Former Rep. Phil Crane, R-Ill., died Nov. 7 after a struggle with lung cancer.
His passing reminded all of us who knew Phil what a unique contribution to the modern conservative movement he had made.
On some days he was giving his famous lecture, “The Blessings of Liberty,” to audiences around the nation. For many months he was stumping for Barry Goldwater, Ronald Reagan, fellow congressional candidates and many other conservatives running for office at every level in our nation.
Phil Crane stuck to his guns, whether he was in the minority or in the majority, throughout his 35-year tenure in Washington.
After his election to the U.S. House of Representatives, he played a key role advising and leading conservatives both inside and outside of the Capitol on legislative tactics and institution building–always based on principles of our Founding Fathers.
I met Phil when he was a lecturer for the Intercollegiate Studies Institute in the early 1960s. He was teaching history at Bradley University, in Peoria, Ill., before founding a private school in the Chicago suburbs.
Phil’s reputation was that of an emerging leader: a great speaker, a motivator of the grassroots and an original thinker.
Most significantly to me, Phil was a man who understood the power of ideas. After all, he had attended Hillsdale College (and served on its board of trustees for many decades), and then earned his Ph.D. in history from Indiana University, where “his academic record had never been exceded.” Phil was the author of an important early book on the philosophical issues that defined the difference between conservatives and the reigning progressive orthodoxy, “The Democrats Dilemma“ (Regnery, 1964).
His vision for the future, based on the underlying principles of America’s Founders’ commitment to liberty, was an inspiration to all of us who knew him and who worked for him and with him.
Phil was elected to succeed Don Rumsfeld in the Congress in a special election in 1969, against a field of seven other candidates. Many of us were rooting for him as the principled conservative in this large and complex field, but we weren’t certain that he could really do it. Phil was a principled conservative—a tea partier long before there was a tea party. But throughout the primary process, his message of principled conservatism rang true to his constituents-to-be. He won that special election, then won 17 more times.
He stuck to his guns, whether he was in the minority or in the majority, throughout his 35-year tenure in Washington.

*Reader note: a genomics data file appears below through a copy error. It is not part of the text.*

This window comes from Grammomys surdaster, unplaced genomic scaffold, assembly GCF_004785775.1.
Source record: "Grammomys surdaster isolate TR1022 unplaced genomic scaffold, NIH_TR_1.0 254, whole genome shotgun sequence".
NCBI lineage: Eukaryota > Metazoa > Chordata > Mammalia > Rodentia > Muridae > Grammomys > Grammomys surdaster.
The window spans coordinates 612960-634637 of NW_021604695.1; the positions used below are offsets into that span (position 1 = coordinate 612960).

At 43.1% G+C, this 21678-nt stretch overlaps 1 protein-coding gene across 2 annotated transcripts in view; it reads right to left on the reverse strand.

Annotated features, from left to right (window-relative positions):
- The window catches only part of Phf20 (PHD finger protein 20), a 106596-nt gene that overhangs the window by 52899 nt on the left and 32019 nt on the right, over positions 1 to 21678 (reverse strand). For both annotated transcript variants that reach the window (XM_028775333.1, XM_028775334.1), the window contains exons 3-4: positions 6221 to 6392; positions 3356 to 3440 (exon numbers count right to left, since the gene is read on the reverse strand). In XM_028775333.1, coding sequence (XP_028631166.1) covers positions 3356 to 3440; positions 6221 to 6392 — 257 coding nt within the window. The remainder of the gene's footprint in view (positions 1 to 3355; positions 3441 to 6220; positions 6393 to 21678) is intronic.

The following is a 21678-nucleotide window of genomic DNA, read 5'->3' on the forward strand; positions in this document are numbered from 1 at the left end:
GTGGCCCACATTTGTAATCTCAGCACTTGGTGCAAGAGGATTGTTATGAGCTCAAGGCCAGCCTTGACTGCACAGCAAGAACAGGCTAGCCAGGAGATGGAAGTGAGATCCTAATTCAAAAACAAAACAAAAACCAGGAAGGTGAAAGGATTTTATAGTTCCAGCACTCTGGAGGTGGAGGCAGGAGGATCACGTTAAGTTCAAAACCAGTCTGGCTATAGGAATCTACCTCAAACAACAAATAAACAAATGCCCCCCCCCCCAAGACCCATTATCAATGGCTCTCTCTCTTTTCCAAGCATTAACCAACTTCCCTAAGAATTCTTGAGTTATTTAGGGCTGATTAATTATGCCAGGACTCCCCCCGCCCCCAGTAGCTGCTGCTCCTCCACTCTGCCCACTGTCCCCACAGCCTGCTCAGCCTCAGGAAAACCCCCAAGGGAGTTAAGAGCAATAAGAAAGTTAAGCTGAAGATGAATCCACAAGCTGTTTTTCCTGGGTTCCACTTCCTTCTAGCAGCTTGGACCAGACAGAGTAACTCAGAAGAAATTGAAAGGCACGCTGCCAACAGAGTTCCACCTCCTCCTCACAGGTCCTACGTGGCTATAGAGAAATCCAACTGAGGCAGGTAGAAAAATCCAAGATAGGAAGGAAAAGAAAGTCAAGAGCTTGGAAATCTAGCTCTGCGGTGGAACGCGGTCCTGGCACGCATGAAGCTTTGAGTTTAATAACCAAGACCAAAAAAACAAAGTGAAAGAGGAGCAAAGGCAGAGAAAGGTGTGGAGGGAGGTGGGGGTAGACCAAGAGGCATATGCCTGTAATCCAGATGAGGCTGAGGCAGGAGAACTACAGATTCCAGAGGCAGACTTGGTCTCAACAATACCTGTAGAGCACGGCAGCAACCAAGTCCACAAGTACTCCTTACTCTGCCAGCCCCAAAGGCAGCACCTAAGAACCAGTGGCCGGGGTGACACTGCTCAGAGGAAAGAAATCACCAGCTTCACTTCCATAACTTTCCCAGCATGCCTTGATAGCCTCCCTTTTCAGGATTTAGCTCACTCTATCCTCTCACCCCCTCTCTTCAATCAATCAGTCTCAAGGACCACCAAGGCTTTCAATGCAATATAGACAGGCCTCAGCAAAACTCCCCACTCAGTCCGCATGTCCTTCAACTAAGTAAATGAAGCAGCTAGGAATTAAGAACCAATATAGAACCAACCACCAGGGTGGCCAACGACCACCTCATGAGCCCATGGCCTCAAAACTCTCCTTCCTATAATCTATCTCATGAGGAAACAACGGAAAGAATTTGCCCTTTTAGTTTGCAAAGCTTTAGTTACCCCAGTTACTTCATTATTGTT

Phil Crane’s vision for the future, based on the underlying principles of America’s Founders’ commitment to liberty, was an inspiration to all of us who knew him and who worked for him and with him.
When Phil was sworn in as the newest member of the U.S. House of Representatives, he was a representative of a minority (committed conservatives) in the minority party (the Republicans). When he left the Congress in 2004, he had helped make conservatism the mainstream of the Republican Party and of the entire U.S. political arena.
In his early Washington years, when I had the great privilege of serving as Phil’s legislative director (1970-71) and then as his chief of staff (1971-74), he was the leading light of elected conservatives in Washington.
It was Phil Crane who passionately argued that private American citizens should be permitted to own gold. It was Phil who argued as a matter of principle that federal spending for subsidies for urban mass transit systems—even in his home city of Chicago—was not an appropriate use of federal taxpayer funds. Big arguments over foreign policy and domestic issues involved Phil as a leading conservative figure in Washington and around the nation.
Battles like these—some won, others lost—may be forgotten, as the media focus on Phil’s battle to preserve the Panama Canal as an integral part of the United States. Of course, on the Panama Canal he fought side-by-side with the former governor of California, Ronald Reagan.
For those of us who worked for Phil, we remember the late-night meetings of conservative congressmen, staffers and activists, who looked to Phil Crane for leadership on policy issues.
It was during these legislative battles that Phil formed the idea of a coordinated effort among House conservatives. These conceptual discussions resulted in Crane’s vision for the Republican Study Committee to counter the long-established Democrat Study Group of liberal House members. Today, the RSC is the largest faction within the membership of the House Republicans, and it exists because Phil Crane envisioned its potential.
But my fondest memories of Phil will be of long discussions about conservative ideas and how they best can be advanced in the political milieu of Washington.
We talked about how conservatives can communicate more effectively with grassroots leaders around the nation. And we discussed how to build a conservative infrastructure to counter the establishment interests of Washington.
We decided that America needed a number of new institutions, including a new form of a policy research and communicating organization. From these discussions, Phil became an early advocate of that new conservative think tank, The Heritage Foundation. And for that, all conservatives should be grateful.
And speaking very personally, a picture of Phil holding our month-old son, flanked by Linda and me, has a special place of honor in our living room. That son is now 43 years old, by the way.
Rest in the peace of the Lord, which you have so eminently earned, my friend.